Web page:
Ósoko sáwi is a Maidu name for Deergrass (Muhlenbergia rigens) and the plant is still valued by California Native basketmakers, however much of the Deergrass in grasslands and parks of California such as Verbena Fields has been missing the pyro-management of cultural burning, which has been carried on by indigenous people across the continent for centuries. Fire makes the deergrass stems become stronger and better basket material!
The Mechoopda Tribe’s ongoing Traditional Ecological Knowledge (TEK) work, and the applied fire ecology and wildland management research being carried out by the CSU, Chico Wildland Management students both on city lands and the CSU, Chico Ecological Reserves, helps lead a cultural shift toward a better public relationship with good fire. The importance of expanding the use of prescribed fire is recognized in the City of Chico’s Vegetative Fuels Management Plan (VFMP, 2021). This cultural burning is described in that Plan and will revitalize cultural resources and control invasive plants. It is also an opportunity to exchange knowledge and inspire future generations.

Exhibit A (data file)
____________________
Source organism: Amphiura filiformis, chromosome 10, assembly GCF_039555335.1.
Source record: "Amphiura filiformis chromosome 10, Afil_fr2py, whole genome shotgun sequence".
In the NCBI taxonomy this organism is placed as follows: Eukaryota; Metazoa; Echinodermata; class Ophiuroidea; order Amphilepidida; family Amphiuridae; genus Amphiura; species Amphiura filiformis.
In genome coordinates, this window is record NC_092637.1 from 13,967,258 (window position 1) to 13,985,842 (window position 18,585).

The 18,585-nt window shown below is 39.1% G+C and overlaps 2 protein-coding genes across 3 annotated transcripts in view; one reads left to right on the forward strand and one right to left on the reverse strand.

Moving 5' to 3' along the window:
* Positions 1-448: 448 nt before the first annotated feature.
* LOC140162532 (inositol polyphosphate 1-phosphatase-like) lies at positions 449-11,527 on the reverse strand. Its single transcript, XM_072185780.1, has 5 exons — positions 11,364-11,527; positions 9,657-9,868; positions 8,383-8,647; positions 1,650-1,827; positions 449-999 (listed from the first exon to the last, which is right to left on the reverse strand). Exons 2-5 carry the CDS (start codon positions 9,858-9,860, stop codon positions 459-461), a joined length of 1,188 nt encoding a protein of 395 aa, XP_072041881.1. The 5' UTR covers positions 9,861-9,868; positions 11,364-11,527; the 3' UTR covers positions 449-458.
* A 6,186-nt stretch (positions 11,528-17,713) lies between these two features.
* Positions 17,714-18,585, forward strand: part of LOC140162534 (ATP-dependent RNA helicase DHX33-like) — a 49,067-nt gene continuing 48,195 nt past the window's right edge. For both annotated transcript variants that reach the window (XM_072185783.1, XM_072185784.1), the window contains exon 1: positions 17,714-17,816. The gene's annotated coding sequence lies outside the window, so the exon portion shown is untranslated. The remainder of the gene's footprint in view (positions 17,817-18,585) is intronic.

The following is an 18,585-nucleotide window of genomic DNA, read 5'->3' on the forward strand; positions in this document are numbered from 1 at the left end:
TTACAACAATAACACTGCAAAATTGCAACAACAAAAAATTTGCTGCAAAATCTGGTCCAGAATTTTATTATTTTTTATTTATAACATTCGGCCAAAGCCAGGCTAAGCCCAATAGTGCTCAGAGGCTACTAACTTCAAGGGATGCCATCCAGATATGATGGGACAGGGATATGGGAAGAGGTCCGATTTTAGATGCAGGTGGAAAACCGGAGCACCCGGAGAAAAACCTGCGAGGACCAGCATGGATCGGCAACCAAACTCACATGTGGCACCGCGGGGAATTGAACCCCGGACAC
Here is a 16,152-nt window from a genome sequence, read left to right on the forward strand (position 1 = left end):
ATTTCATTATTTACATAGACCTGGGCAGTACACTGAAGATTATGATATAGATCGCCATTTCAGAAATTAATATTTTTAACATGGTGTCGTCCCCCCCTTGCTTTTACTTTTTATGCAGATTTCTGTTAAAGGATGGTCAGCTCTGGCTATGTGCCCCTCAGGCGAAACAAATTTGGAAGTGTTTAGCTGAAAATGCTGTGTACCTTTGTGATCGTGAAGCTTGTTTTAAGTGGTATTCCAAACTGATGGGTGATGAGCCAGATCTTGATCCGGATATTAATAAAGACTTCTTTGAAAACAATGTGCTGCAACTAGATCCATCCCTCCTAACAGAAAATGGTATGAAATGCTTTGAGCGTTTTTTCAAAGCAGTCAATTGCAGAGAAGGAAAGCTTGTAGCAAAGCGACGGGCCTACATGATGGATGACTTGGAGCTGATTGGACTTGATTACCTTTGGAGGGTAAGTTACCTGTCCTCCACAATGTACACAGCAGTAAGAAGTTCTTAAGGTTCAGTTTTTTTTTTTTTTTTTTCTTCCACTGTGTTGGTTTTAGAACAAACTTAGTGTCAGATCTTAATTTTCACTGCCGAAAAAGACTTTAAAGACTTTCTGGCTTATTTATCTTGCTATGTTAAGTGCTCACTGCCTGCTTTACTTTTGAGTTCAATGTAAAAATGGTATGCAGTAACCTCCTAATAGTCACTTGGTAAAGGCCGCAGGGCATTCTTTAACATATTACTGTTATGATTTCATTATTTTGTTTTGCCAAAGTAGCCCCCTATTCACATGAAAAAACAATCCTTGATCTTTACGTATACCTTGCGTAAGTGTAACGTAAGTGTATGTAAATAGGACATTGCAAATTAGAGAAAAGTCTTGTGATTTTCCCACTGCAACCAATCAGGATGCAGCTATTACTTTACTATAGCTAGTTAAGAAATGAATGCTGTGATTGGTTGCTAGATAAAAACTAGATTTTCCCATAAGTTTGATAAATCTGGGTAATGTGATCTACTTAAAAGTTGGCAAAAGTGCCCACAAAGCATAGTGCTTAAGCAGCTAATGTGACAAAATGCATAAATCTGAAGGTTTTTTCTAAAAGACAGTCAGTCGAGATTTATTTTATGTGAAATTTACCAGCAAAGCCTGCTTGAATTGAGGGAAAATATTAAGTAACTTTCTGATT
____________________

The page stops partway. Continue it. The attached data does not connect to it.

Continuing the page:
Ali Meders-Knight, Master TEK Practitioner of the Mechoopda Tribe, and Don Hankins, Miwok tribal member, pyrogeographer, and Professor of Geography at Chico State, explain the significance of cultural burning to California ecosystems and the Native cultural practices of tending the land.
Master TEK Practitioner Ali Meders-Knight lights off the first deergrass
Native and non-Native community members come together for the first cultural burn within the city limits of Chico in nearly 150 years.